The City of New Orleans finally has the go-ahead via court order to remove the monuments to the Confederacy at Lee Circle, the P.G.T. Beauregard statue at the roundabout in front of City Park at Wisner and Esplanade, and the Jefferson Davis monument on Canal at Jeff Davis Parkway (wait, maybe we should rename the street, too?).
All three of the statues are to be removed by contractors (to be selected by bid submitted to the city), with the bases and pedestals remaining in some cases, presumably to be replaced with statues that are more in line with anti-Confederate modern, anti-racist and politically-correct practices.
In an older blog, we recommended (as did our readers) the the Confederate heroes be removed and that city erect memorials to famous musicians (remember renaming Lee Circle as Toussaint Circle—I love that one). Wouldn’t we rather memorialize our music rather than our racist past? A good question: who’s going to make the decision on the replacement statues, anyway?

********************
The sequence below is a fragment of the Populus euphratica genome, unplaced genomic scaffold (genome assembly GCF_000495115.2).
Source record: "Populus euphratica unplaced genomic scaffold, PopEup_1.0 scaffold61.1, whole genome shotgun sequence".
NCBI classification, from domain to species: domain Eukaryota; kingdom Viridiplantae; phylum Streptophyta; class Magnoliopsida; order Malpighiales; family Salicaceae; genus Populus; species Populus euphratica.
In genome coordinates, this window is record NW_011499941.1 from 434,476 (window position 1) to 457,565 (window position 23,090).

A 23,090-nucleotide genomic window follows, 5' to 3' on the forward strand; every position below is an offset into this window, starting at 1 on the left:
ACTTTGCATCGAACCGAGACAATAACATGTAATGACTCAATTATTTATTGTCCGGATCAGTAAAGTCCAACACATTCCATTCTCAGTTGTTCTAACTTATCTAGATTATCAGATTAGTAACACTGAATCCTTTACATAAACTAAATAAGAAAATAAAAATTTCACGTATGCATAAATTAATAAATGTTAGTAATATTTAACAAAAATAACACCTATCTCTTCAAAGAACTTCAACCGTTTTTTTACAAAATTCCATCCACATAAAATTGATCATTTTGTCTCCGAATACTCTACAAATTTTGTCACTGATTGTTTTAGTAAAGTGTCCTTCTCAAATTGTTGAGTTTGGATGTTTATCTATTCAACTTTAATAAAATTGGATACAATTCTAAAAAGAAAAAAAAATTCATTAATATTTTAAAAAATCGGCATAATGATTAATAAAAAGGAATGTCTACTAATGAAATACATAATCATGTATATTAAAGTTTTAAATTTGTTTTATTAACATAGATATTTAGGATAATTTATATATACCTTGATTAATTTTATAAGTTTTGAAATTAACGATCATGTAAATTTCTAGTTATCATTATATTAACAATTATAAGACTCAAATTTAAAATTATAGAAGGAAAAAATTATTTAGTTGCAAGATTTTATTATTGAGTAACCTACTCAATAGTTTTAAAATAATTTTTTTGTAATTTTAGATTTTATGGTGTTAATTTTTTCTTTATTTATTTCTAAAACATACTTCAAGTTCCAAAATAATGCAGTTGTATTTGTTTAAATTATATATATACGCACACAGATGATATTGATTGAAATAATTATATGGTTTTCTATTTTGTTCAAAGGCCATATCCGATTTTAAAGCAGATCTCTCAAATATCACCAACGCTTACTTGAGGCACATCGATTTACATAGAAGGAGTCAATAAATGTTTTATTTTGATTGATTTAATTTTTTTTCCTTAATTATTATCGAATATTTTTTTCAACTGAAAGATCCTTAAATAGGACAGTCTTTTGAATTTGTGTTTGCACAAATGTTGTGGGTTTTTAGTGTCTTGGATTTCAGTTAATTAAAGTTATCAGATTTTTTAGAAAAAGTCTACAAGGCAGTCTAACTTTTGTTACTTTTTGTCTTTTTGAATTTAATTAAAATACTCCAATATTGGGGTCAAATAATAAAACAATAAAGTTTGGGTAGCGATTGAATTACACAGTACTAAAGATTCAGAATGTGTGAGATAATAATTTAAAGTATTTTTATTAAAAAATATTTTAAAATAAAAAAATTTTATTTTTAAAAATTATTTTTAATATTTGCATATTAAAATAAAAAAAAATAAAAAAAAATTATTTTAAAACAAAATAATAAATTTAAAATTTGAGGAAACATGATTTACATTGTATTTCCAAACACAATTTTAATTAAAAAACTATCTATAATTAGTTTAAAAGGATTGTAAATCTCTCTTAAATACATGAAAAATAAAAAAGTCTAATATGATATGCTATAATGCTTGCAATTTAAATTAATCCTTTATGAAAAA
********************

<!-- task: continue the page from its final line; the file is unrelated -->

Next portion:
What’s really interesting about this court ruling (that approved the removal of the statues) is that there are troubling questions how the city will be able to insure the safety of the contractors who will win the bids to remove the statues. According to local newspapers, one contractor who had been selected to remove the monuments had his car torched, and other bidders who had responded to earlier proposals were threatened with boycotts and loss of business, mainly through social media.
Whether or not the threats on businesses via social media come to pass, it’s very troubling that posts generated enough hatred from people who oppose the warehousing of the Confederate statues to prevent the city from using the standard bid processes to remove them. So the question is: how and when will the statues be removed at all?
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